It was also around this time, Saltz said in his email to New Times, that "all creditors of consequence were made aware... that there was financial distress." It would be another year before he officially filed for bankruptcy, but a bank snatched up one of Saltz's properties, in Aurora, Colorado, in February 2011. Buildings in Commerce City, Boulder, and Denver were repossessed or foreclosed upon a month later. A fifth, in Denver, was auctioned off at the end of June 2011. Collectively, their worth was estimated at just over $1 million.

In the email, Saltz claimed he owned the buildings but didn't run them. "From a practical standpoint, I am detached," he wrote. "Someone else managed the properties."

But Octavi Semonin, who moved into a three-bedroom home owned by Saltz in 2009, tells a different story. It was to Saltz, he says, that they sent the rent. And they called him when the washing machine broke. "He was our landlord for about two years... He essentially stopped paying his mortgage and went into foreclosure," Semonin says. "I'll be honest — I don't have strongly positive feelings about Howard."

Jason Crosby

Semonin says he and his roommates began getting notifications that the home was being foreclosed upon; he says that when he called Saltz about it, the editor said that "he was 'in a game of chicken with the bank,' essentially trying to get them to renegotiate... That's what he said."

Saltz lost control of the house at the end of June 2011, just before the Sun-Sentinel announced his hiring. Late that July, the bank reached an agreement to pay the tenants to relocate. Semonin says the transition left them with no one to pay rent to for a month — so they didn't write a check. He says Saltz used that as an excuse to keep a $1,600 security deposit.

"Because we'd lived in the house essentially free for the month, Howard basically felt he was entitled to that money," Semonin says. But because the bank had been generous in paying the three to move, they "just kind of dropped it at that."

Also questionable: Saltz's claim in the email that it was "a business bankruptcy, not a personal bankruptcy."

Miami bankruptcy lawyer Timothy Kingcade, who reviewed the documents obtained by New Times, says that wasn't true. "It is a personal bankruptcy," he says. "The character of the debt doesn't change the fact that it's a personal bankruptcy."

The filing includes these debts under Saltz's name: mortgages totaling more than $2.5 million, a $17,000 credit-card bill due to Discover, a $52,000 credit-card bill due to Bank of America, a $60,000 credit-card bill due to Chase, large remnants of mortgages unpaid by short sales, utility bills, and an $835 medical bill.

Another interesting point in the bankruptcy filing: In his position as Sun-Sentinel editor, Saltz claimed to earn $150,000 per year, far less than the $300,000 to $400,000 experts at St. Petersburg's Poynter Institute estimate an editor in his position would typically make. After budgeting for other monthly expenses ($950 for food, $250 for clothing, $2,900 for rent), Saltz told the court he was $419 per month in the red. There is also $1,540 per month in "education expenses for children under 18," a sum Kingcade says seems high enough that a Florida court wouldn't have allowed it.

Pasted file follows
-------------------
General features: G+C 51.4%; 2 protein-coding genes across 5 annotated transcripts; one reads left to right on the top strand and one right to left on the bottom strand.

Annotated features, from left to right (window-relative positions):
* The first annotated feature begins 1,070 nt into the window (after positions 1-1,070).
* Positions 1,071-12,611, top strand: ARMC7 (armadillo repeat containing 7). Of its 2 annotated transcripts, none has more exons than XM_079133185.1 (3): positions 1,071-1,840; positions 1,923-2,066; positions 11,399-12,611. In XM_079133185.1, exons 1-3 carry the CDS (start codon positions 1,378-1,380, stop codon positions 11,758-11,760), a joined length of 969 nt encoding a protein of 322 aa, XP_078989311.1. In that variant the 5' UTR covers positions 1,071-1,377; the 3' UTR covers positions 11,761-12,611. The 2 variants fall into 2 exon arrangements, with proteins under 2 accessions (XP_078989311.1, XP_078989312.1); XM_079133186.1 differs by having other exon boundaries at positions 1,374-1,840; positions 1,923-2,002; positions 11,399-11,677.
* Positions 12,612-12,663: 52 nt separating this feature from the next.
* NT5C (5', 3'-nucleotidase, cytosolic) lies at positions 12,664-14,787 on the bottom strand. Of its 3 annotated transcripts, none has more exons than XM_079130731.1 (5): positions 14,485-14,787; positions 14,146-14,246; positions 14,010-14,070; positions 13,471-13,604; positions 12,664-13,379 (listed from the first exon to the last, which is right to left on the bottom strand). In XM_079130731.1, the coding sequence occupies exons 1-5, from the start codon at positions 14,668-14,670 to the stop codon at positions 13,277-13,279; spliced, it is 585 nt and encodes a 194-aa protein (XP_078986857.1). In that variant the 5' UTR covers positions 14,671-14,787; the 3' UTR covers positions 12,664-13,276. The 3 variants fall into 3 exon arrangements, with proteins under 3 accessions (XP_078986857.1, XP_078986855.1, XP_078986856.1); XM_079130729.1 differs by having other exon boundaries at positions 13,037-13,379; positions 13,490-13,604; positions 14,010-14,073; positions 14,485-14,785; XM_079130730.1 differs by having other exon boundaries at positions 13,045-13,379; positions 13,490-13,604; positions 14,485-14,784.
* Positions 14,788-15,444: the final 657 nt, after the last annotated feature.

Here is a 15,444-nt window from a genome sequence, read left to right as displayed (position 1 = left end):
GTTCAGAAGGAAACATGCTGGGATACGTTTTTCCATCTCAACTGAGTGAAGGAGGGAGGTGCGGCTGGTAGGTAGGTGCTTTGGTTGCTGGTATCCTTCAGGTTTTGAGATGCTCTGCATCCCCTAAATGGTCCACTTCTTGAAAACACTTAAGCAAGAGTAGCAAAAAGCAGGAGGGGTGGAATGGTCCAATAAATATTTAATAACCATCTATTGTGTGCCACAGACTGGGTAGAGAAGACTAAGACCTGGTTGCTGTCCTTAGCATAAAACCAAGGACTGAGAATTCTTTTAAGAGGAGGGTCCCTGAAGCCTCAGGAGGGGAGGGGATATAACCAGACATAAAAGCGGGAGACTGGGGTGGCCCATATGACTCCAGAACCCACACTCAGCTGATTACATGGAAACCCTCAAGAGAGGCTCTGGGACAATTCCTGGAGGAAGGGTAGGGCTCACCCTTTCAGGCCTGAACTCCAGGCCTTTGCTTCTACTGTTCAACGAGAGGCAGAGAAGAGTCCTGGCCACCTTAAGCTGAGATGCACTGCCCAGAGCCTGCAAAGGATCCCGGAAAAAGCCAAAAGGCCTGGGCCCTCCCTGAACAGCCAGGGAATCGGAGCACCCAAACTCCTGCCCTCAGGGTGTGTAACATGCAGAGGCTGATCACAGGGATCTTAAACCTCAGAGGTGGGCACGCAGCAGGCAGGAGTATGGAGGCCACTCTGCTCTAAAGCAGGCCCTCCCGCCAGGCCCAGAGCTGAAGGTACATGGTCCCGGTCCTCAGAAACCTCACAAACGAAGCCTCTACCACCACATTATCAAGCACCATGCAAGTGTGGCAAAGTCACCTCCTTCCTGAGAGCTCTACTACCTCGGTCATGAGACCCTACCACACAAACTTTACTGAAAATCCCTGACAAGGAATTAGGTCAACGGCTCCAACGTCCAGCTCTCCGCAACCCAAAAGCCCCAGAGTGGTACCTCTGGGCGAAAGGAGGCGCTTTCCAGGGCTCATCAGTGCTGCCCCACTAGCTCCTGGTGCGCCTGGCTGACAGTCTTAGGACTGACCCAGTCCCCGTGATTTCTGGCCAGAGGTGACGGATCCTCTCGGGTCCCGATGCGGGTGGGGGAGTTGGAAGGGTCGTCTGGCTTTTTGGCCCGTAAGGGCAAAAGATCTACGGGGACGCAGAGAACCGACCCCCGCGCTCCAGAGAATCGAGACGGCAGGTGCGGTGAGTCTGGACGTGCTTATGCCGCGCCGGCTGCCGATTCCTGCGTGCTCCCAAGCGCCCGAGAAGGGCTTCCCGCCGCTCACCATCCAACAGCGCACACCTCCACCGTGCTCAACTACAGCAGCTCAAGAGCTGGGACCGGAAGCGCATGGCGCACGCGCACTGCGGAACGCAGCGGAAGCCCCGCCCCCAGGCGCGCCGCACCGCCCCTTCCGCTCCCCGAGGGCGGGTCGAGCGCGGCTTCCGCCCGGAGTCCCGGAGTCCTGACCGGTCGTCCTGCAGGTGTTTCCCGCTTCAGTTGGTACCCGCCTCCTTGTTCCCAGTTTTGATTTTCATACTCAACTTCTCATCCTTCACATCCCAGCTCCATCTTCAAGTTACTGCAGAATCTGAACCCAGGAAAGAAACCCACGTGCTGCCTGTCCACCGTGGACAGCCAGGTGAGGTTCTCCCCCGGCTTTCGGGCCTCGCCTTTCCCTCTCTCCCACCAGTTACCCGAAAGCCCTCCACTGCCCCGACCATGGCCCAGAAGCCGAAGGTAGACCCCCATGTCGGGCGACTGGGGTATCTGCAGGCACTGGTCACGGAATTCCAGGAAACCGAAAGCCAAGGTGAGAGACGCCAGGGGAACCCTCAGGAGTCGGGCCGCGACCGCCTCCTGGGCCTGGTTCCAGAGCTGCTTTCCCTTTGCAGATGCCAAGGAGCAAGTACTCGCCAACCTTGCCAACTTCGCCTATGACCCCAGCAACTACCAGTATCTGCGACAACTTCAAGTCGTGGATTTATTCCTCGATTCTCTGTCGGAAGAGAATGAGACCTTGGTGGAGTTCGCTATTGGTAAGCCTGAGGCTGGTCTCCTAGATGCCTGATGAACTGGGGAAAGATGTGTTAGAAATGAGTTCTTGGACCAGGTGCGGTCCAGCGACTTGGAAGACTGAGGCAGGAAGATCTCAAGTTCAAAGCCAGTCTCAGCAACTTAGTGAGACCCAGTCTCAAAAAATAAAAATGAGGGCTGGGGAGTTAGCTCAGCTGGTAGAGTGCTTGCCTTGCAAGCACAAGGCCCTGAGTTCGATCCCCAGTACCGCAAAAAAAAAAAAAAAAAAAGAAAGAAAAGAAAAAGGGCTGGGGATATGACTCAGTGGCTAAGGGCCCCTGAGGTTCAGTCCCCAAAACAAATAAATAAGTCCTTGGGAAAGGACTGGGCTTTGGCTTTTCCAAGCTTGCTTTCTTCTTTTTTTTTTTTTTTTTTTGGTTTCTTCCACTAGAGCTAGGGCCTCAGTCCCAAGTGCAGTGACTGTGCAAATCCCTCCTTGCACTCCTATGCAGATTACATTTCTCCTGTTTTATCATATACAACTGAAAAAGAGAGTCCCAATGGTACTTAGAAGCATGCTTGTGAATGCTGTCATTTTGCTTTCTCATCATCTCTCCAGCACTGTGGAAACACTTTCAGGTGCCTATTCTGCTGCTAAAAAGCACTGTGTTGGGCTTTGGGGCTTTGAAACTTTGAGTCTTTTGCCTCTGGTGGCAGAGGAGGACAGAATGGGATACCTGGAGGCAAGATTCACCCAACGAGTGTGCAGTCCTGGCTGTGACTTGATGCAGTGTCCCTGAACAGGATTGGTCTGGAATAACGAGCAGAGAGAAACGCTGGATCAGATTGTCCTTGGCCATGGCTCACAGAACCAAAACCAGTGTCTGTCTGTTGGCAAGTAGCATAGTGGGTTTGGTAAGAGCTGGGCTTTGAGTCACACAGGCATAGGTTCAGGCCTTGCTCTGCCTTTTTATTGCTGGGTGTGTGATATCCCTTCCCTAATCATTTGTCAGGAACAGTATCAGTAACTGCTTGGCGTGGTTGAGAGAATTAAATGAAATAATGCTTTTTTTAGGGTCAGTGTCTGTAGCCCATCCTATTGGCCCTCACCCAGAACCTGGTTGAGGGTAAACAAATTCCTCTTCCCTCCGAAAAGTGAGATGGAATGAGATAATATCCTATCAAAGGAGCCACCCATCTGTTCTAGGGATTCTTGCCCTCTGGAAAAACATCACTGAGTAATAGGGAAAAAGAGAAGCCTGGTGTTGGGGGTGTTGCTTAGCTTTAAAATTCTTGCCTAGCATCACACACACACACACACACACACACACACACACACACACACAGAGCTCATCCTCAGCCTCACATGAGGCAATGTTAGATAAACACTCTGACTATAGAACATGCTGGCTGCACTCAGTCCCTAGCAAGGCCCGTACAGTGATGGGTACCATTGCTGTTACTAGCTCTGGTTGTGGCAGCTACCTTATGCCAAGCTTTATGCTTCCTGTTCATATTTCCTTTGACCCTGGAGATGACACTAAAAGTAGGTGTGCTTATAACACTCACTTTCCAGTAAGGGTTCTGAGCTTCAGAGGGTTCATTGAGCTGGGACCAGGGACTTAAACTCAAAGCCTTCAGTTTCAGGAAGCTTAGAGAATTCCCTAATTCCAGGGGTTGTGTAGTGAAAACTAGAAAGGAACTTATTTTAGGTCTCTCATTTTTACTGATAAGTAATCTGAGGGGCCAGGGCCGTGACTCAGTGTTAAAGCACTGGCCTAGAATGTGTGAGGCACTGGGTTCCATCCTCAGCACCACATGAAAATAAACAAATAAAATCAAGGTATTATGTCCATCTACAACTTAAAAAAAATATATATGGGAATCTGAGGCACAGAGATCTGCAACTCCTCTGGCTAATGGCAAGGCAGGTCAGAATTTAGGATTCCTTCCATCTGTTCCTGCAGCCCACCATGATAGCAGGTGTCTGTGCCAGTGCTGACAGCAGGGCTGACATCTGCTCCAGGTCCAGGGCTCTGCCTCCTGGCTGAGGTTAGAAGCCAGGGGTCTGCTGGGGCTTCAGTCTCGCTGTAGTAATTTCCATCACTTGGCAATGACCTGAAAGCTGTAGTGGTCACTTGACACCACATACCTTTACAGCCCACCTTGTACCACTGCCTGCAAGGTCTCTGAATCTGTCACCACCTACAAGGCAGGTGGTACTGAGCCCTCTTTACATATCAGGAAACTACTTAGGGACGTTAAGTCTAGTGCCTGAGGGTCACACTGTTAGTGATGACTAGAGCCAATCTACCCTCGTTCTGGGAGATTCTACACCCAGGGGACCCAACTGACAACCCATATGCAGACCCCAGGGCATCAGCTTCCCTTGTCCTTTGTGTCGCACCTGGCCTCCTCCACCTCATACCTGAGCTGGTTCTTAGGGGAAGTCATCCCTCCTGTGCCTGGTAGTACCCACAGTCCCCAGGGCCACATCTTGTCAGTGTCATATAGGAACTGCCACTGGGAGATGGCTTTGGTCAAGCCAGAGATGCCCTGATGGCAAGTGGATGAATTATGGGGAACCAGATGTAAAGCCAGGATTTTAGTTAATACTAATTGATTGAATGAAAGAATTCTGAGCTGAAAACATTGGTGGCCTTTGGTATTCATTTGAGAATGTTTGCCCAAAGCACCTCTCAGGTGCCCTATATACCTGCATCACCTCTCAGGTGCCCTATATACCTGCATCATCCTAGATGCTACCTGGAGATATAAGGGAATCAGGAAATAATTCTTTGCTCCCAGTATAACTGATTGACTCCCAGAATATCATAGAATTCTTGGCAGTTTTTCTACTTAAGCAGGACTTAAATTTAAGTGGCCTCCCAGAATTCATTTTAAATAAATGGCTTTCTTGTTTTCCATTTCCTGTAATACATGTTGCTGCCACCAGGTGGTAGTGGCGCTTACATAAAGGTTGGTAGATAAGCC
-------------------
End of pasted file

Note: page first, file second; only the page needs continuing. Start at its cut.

Saltz was also bringing in about $3,900 monthly from the one Colorado property he managed to hang on to — though the mortgage on it was costing him about $5,000 a month. In court filings late last year, Saltz said he intended to keep that building, which is divided into four apartments. It was worth $650,000 at the time, but according to those same documents, he owes more than a million dollars in mortgages on the property. "It's a stupid thing for him to keep it, but if he wants to keep it, they'll let him," Kingcade says.

On March 6 of this year, Saltz was officially discharged from repaying his debts; nobody can touch him. Two days later, his wife filed for bankruptcy under many of the same debts — a tactic Kingcade says is typically done to stall a foreclosure or other settlement. When going through bankruptcy, he says, there is an "automatic stay" on all proceedings until the bankruptcy is settled. "We call those types of cases 'Ping-Pong' cases. The creditors are being Ping-Ponged between the spouses," Kingcade says. She was discharged last month of about $4 million in debts.

"I'm surprised that he's so upside-down," the Post colleague says. "After all those years watching him do real-estate deals in Denver, he should be a freakin' billionaire."

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3 comments
RealityBites
RealityBites

Howard Saltz is an evil person and a lot of people who had to suffer through working with him are rejoicing that apparently karma does exist.

TheSpleen
TheSpleen

DenverReader, It is news because it details the incredible decline of Denver's last daily newspaper, one which has been run to the ground through poor editorial, managerial and financial decisions. This guy is either a borderline criminal or massively incompetent in his personal financial life -- how could he be expected to uncover new revenue streams and support local reporting when he couldn't even manage to balance a checkbook? -- and had no business managing the last daily paper in a troubled market.

 

In my humble opinion, Sacco's (of "& Vanzetti" historical fame) Law holds true: "the higher of them, the more jackass." That barely English-literate Italian Anarchist understood something very important: people in positions of authority, especially administrative authority or political power, do not tend to be "the best of the best"; the tend instead toward graft, incompetence, backstabbing and banality. 

DenverReader
DenverReader

And this is news why? He didn't do anything illegal, evil or even anything all the bad. Like a lot of people, he might hold a grudge against big banks. So what?

 
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